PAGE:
Redshirt freshman Zach Miller said Reinstetle wants the hitters to come out swinging, so to speak.
"He knows a lot about hitting, and he wants us to be aggressive early," Miller said. "He wants us to stay aggressive at the plate but also to be smart with our at-bats. He really stays on top of things and does a good job of instructing us.
"When the weather's been bad and we've gone indoors, he has a lot of important drills that help us improve," Miller continued. "You can tell everything is very organized with how he wants things done, and he's been a positive addition to the program for us."
The 29-year-old Ohio native said he's glad to be a part of Ole Miss and Oxford.
"First of all, I really enjoy being at Ole Miss," said Reinstetle, at South Alabama for only one season but at College of Charleston for two seasons before that where all three seasons his teams ranked in the top 10 nationally for batting average. "The community really embraces baseball here which is something that is exciting for me. The university is outstanding. We have all the resources to be successful and allow me to do my job for Coach (Mike) Bianco. I have everything I need and that's the best thing you can ask for as an assistant coach."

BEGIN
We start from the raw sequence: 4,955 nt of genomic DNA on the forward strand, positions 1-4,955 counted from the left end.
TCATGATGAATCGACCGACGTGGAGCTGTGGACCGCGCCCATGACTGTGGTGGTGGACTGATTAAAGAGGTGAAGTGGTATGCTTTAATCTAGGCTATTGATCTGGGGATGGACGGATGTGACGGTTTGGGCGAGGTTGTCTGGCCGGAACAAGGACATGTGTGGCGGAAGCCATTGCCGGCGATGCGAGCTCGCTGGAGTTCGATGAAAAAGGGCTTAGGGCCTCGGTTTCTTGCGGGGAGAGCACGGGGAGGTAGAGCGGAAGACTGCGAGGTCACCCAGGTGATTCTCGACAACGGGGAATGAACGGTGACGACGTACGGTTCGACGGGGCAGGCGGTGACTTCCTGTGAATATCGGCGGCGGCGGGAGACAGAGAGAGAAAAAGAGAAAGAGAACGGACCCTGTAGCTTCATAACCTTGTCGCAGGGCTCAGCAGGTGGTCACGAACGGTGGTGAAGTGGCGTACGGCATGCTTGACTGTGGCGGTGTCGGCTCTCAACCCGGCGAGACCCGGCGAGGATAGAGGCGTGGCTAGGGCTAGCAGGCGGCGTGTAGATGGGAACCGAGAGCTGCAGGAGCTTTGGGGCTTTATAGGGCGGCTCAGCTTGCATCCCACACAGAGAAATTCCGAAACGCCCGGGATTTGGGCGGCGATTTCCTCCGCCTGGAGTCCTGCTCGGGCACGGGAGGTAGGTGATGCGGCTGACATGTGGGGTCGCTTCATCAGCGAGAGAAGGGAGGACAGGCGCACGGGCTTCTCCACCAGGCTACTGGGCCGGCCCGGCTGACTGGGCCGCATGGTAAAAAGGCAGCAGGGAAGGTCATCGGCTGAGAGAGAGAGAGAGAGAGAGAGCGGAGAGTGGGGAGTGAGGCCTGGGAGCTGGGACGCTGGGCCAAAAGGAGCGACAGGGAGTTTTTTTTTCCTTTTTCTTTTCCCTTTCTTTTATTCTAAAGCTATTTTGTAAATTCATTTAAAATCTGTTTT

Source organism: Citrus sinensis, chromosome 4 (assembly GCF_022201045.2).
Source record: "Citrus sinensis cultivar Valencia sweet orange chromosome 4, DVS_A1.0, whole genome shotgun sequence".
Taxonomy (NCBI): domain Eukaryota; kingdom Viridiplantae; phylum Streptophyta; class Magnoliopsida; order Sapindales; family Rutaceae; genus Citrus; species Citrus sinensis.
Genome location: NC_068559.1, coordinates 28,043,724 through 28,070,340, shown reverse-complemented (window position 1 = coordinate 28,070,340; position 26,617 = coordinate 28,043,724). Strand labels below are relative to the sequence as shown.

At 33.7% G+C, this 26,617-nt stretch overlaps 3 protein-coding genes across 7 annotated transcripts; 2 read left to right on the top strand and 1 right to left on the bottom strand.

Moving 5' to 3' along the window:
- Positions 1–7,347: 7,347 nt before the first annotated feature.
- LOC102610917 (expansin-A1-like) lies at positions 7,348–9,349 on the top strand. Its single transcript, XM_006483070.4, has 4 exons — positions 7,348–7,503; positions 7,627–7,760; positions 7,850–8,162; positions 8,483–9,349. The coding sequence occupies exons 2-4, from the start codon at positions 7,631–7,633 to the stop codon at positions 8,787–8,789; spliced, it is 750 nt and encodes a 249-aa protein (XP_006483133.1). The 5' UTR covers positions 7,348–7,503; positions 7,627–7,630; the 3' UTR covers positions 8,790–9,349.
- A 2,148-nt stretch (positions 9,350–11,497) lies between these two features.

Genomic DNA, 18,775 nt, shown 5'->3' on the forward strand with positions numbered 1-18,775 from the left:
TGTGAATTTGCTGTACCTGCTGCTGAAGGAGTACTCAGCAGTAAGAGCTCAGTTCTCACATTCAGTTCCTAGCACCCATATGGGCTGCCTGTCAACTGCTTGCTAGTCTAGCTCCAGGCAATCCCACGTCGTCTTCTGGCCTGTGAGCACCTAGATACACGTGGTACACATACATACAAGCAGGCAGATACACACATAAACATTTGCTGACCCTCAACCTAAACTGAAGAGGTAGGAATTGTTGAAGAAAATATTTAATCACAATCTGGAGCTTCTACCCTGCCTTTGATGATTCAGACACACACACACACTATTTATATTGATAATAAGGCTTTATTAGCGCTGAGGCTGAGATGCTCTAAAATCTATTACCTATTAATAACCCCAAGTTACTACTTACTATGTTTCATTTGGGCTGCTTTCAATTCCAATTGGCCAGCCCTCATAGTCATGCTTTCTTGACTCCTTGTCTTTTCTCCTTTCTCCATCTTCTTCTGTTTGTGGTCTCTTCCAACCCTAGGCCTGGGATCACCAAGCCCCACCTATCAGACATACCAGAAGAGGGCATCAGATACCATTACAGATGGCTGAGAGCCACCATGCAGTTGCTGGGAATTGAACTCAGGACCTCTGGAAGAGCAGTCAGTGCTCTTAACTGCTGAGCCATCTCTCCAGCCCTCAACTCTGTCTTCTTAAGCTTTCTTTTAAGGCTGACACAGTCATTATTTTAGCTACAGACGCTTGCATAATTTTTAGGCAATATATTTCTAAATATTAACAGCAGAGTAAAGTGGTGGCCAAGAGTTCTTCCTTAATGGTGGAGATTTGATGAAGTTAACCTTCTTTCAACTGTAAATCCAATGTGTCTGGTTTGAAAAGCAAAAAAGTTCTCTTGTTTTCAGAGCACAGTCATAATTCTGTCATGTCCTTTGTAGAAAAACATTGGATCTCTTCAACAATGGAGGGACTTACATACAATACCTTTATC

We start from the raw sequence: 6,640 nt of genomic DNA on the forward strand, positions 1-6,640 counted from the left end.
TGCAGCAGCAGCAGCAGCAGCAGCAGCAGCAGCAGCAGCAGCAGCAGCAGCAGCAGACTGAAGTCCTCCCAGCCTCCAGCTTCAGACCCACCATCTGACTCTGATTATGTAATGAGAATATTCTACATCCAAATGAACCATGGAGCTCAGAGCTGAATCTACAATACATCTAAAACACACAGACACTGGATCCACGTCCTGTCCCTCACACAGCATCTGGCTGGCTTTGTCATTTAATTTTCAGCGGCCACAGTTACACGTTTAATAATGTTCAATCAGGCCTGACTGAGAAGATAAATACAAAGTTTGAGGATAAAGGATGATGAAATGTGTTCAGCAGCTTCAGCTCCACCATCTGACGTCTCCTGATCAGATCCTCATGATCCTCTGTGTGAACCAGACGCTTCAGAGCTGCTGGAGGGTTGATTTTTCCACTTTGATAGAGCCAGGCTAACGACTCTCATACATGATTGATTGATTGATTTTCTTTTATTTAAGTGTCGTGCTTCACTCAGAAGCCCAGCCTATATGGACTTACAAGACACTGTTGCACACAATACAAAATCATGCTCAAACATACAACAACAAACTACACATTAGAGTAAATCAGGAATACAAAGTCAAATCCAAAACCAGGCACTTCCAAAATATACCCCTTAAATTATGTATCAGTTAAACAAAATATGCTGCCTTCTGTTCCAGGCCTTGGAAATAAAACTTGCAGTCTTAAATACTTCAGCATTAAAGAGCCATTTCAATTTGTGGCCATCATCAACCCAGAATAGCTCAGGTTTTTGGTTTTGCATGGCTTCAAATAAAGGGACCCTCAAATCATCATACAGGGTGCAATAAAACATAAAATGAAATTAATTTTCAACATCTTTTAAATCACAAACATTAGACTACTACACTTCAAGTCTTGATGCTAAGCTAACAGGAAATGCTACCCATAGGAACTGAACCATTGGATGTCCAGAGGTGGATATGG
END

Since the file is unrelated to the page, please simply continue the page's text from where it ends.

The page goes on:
Reinstetle said that being here with the Jaguars last June helped him to understand the magnitude of interest in college baseball in this area.
"Coming here and playing and seeing the atmosphere, seeing more than 8,000 people at the games was amazing," he said. "I've been to LSU for Regionals, been to Clemson for Regionals, and this was the best."
The baseball coaching fraternity is rather connected and unique in a lot of ways. Reinstetle knew former Rebel assistants McDonnell and Lake quite well.
"Dan (McDonnell) and Stuart (Lake) both know me very well," he said. "I replaced Stuart when he left College of Charleston to come to Ole Miss (prior to the 2003-04 school year). And before that when I was coaching in junior college (at Okaloosa-Walton in Niceville, Fla), Dan was one of the few SEC coaches who would really talk to me. He kind of took me under his wing. I really looked up to Dan and appreciate how he helped me in my career."
Reinstetle said he has been very pleased with the relationship he's developed with the Ole Miss players and the attitude and willingness they've shown to work with him to improve their games, especially the veterans and team leaders.
"Guys like (Zack) Cozart and (Justin) Henry are awesome because they are technically our better players and our hardest workers," he said. "They really took to what I was talking about early, and that just makes it easier because it trickles down. When your better guys are buying into it the guys below them, the younger guys and new guys, all buy into it as well. It was an easy transition and it went well."